The indies have a chance to survive, and even thrive. But only if they embrace change.
Being afraid of change has never lead to success.
So what can indies do?
Read on. Blake and I have a few ideas...
I’ve published four novels with the legacy publisher St. Martin’s Press. For my first two, I toured extensively, on my own dime, across the country, almost solely visiting indie bookstores. I did this because I love indie bookstores, the booksellers, the owners... you can feel the love of books when you walk into one, which is often absent in the chains.
My decision to release RUN on my own has been extensively chronicled on this blog. It had nothing to do with turning my back on Indie bookstores. It had everything to do with seeing the change happening in the market, and wanting to make a living for my family.
My agent tried valiantly to sell RUN to Big 6 publishers, for many months. There were no takers. And yet, I've managed to sell 20,000 copies on my own in just a few months, and I'm currently in talks with a well-known independent bookstore to release a limited edition hardcover version of RUN.
So to have indie bookstores now calling for the boycott of my work is baffling, but I understand this is a scary time for bookstores. When panic sets in, this leads to knee-jerk reactions.
I recently met with the book-buyer at my local indie store to discuss this very thing... what do indies do when they’re losing writers to ebooks.
First of all, I think indies need to understand that the vast majority of the writers whose work they try to sell are getting reamed financially by their publishers. They’re probably not making a living on the books they write. The vast majority of writers get dropped by their publisher. And those who don’t are fighting a battle to survive that is largely out of their control. For every Patterson or Grisham you have, there are hundreds, if not thousands of books that fail. I understand you need those heavy-hitters to keep your lights on. But I need ebooks to keep mine on. This would seem to set our interests against each other, but I don’t think that’s necessarily the case.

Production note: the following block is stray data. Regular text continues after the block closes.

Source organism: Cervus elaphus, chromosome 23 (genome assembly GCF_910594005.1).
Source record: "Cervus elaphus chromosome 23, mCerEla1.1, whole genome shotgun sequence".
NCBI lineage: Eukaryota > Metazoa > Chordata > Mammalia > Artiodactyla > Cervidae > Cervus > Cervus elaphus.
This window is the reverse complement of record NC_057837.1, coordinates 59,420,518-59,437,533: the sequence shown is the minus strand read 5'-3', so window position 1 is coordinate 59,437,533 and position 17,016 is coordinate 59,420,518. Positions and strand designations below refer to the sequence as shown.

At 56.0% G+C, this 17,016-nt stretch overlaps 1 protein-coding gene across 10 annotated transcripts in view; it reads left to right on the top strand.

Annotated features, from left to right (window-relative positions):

Ebooks are here. They’re now the preferred way to read, and lashing out against writers embracing this to make a living isn’t going to change anything.
My choice to sign with Amazon was twofold: (a) it allows me to reach more readers and fans than I ever could on my own; (b) Amazon is also releasing a trade paperback of Stirred, and will have the full distribution power of any major New York publisher. Even on the books I release myself, I make everything available in print, and these are easily ordered from the major distributors.
The bigger question, the one I discussed with the folks from my local bookstore, is what happens next for Indies?
Here are some ideas Joe and I had:
1. Sell used books. There are billions of books in print, and they aren't going away anytime soon. Joe's publisher charges $7.59 for an ebook of Fuzzy Navel. You could sell the used paperback for $1.99.
2. Remember why people shop indie. My local store has the best, most knowledgeable, well-read staff around. They can turn you on to a book you’ll love based upon a short discussion. They read constantly. There is still something about a live, in-person recommendation that beats reading Amazon and B&N reviews any day. I have no doubt that Maria’s Bookshop in Durango, Colorado will survive as long as there are publishers, because the experience they give the customer walking in the door is unmatched, and you simply cannot get it on the Internet.